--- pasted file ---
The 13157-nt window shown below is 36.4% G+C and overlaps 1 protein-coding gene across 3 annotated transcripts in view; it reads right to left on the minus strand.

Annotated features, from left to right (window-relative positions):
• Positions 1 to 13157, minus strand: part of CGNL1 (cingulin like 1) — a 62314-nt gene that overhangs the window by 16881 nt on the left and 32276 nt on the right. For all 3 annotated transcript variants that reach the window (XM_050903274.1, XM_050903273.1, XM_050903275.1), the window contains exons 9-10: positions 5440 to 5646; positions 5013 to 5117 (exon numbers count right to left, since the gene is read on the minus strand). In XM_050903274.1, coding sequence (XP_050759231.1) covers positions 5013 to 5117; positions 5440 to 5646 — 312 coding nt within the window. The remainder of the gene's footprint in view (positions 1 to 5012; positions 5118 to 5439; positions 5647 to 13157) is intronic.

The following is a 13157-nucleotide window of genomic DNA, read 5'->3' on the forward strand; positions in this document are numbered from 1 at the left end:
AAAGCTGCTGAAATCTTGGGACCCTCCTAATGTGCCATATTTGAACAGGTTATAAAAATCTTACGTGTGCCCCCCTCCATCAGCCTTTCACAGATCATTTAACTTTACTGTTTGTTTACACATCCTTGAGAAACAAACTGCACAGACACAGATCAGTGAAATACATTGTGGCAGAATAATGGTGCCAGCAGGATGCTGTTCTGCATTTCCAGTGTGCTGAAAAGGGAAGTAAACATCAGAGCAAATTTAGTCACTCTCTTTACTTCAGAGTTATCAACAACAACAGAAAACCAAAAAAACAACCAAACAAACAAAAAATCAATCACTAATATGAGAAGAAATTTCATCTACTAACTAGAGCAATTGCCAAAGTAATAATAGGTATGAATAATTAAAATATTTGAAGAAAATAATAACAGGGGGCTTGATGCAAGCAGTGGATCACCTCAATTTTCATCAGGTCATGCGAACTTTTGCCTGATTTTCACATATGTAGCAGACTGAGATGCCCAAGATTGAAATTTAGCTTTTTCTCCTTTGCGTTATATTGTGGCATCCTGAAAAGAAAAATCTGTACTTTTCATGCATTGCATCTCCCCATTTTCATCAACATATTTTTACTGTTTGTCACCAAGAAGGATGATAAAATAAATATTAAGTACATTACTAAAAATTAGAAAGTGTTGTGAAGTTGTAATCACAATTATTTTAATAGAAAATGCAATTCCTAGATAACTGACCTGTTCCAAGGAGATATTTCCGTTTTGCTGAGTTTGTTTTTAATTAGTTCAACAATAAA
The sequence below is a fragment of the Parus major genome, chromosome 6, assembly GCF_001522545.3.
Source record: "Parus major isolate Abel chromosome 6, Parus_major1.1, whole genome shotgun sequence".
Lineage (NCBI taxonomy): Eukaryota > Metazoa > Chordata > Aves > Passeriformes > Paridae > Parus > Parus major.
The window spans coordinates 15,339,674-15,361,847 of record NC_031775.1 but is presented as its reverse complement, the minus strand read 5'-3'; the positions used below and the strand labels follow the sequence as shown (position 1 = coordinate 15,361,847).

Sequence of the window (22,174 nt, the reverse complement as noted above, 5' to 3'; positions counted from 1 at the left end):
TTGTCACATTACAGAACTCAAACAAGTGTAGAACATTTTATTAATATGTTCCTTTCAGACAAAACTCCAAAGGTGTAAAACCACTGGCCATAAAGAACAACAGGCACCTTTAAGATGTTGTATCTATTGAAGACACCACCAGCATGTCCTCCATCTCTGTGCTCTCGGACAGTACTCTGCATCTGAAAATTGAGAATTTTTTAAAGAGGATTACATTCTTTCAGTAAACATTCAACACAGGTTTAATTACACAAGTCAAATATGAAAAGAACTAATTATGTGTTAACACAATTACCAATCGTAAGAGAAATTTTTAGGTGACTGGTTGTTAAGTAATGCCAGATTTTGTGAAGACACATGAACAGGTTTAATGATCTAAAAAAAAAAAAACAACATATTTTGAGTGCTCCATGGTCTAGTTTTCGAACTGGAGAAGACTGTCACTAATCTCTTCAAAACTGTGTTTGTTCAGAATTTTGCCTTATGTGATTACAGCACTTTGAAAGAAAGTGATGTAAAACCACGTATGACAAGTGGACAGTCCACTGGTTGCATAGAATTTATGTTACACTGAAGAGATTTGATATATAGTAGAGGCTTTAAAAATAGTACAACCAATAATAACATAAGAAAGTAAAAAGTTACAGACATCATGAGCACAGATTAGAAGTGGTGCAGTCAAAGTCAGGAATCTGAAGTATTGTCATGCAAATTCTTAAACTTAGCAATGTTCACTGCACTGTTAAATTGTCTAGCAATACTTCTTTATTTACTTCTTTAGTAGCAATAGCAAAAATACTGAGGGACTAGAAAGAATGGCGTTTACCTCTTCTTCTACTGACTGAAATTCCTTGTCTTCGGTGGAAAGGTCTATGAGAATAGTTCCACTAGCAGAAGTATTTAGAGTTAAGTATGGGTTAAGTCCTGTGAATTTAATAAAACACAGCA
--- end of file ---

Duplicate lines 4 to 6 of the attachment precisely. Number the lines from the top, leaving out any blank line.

The following is a 13157-nucleotide window of genomic DNA, read 5'->3' on the forward strand; positions in this document are numbered from 1 at the left end:
AAAGCTGCTGAAATCTTGGGACCCTCCTAATGTGCCATATTTGAACAGGTTATAAAAATCTTACGTGTGCCCCCCTCCATCAGCCTTTCACAGATCATTTAACTTTACTGTTTGTTTACACATCCTTGAGAAACAAACTGCACAGACACAGATCAGTGAAATACATTGTGGCAGAATAATGGTGCCAGCAGGATGCTGTTCTGCATTTCCAGTGTGCTGAAAAGGGAAGTAAACATCAGAGCAAATTTAGTCACTCTCTTTACTTCAGAGTTATCAACAACAACAGAAAACCAAAAAAACAACCAAACAAACAAAAAATCAATCACTAATATGAGAAGAAATTTCATCTACTAACTAGAGCAATTGCCAAAGTAATAATAGGTATGAATAATTAAAATATTTGAAGAAAATAATAACAGGGGGCTTGATGCAAGCAGTGGATCACCTCAATTTTCATCAGGTCATGCGAACTTTTGCCTGATTTTCACATATGTAGCAGACTGAGATGCCCAAGATTGAAATTTAGCTTTTTCTCCTTTGCGTTATATTGTGGCATCCTGAAAAGAAAAATCTGTACTTTTCATGCATTGCATCTCCCCATTTTCATCAACATATTTTTACTGTTTGTCACCAAGAAGGATGATAAAATAAATATTAAGTACATTACTAAAAATTAGAAAGTGTTGTGAAGTTGTAATCACAATTATTTTAATAGAAAATGCAATTCCTAGATAACTGACCTGTTCCAAGGAGATATTTCCGTTTTGCTGAGTTTGTTTTTAATTAGTTCAACAATAAA
The sequence below is a fragment of the Parus major genome, chromosome 6, assembly GCF_001522545.3.